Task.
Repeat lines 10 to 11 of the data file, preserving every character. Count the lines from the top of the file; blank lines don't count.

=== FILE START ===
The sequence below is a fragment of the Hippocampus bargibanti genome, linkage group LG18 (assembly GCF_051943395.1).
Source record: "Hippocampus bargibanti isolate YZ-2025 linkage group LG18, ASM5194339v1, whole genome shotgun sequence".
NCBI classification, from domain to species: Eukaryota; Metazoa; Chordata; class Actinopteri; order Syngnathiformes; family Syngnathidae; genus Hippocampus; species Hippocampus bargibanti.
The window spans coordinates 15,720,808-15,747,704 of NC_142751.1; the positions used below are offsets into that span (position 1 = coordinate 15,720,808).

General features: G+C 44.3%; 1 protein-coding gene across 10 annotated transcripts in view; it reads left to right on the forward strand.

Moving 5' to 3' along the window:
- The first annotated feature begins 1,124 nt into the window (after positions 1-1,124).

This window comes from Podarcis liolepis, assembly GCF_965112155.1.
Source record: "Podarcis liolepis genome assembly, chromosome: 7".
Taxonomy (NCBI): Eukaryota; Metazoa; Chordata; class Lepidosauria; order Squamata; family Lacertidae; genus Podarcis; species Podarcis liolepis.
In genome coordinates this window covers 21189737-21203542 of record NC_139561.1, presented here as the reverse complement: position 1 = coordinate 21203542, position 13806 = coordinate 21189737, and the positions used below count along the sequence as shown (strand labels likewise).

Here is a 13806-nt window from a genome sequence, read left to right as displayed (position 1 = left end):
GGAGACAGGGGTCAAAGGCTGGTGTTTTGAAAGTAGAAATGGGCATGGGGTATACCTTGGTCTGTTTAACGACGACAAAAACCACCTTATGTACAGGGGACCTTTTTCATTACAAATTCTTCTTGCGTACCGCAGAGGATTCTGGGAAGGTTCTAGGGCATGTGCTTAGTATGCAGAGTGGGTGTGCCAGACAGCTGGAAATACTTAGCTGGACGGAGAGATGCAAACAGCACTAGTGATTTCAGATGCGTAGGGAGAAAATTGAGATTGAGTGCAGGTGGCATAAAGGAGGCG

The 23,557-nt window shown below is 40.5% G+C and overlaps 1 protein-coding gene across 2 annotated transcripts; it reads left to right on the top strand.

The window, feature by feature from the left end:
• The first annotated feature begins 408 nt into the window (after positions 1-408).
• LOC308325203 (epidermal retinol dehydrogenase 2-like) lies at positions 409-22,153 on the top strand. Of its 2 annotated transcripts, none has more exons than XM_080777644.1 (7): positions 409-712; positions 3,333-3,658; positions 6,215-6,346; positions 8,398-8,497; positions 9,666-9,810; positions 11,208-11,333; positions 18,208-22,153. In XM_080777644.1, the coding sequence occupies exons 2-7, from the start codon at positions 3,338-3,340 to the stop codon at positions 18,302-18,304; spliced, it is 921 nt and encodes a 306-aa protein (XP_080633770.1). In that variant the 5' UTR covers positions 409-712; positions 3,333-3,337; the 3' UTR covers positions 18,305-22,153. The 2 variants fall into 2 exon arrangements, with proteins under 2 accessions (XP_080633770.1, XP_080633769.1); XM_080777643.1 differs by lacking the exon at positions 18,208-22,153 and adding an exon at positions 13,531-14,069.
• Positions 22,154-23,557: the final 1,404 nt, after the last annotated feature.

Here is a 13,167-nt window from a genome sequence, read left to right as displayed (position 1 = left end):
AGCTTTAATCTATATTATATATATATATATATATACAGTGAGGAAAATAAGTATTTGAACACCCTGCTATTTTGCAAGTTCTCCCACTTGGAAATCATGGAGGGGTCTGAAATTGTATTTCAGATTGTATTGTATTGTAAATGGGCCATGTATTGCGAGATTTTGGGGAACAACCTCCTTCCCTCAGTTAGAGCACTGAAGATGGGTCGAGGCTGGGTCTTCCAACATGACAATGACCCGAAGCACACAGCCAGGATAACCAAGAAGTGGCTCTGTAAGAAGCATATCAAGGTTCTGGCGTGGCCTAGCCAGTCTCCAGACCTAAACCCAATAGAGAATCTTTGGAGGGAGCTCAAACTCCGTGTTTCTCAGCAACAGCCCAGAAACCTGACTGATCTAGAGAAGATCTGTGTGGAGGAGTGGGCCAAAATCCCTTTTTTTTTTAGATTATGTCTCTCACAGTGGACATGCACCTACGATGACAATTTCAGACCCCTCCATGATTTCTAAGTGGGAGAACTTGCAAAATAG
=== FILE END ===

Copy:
Taxonomy (NCBI): Eukaryota; Metazoa; Chordata; class Lepidosauria; order Squamata; family Lacertidae; genus Podarcis; species Podarcis liolepis.
In genome coordinates this window covers 21189737-21203542 of record NC_139561.1, presented here as the reverse complement: position 1 = coordinate 21203542, position 13806 = coordinate 21189737, and the positions used below count along the sequence as shown (strand labels likewise).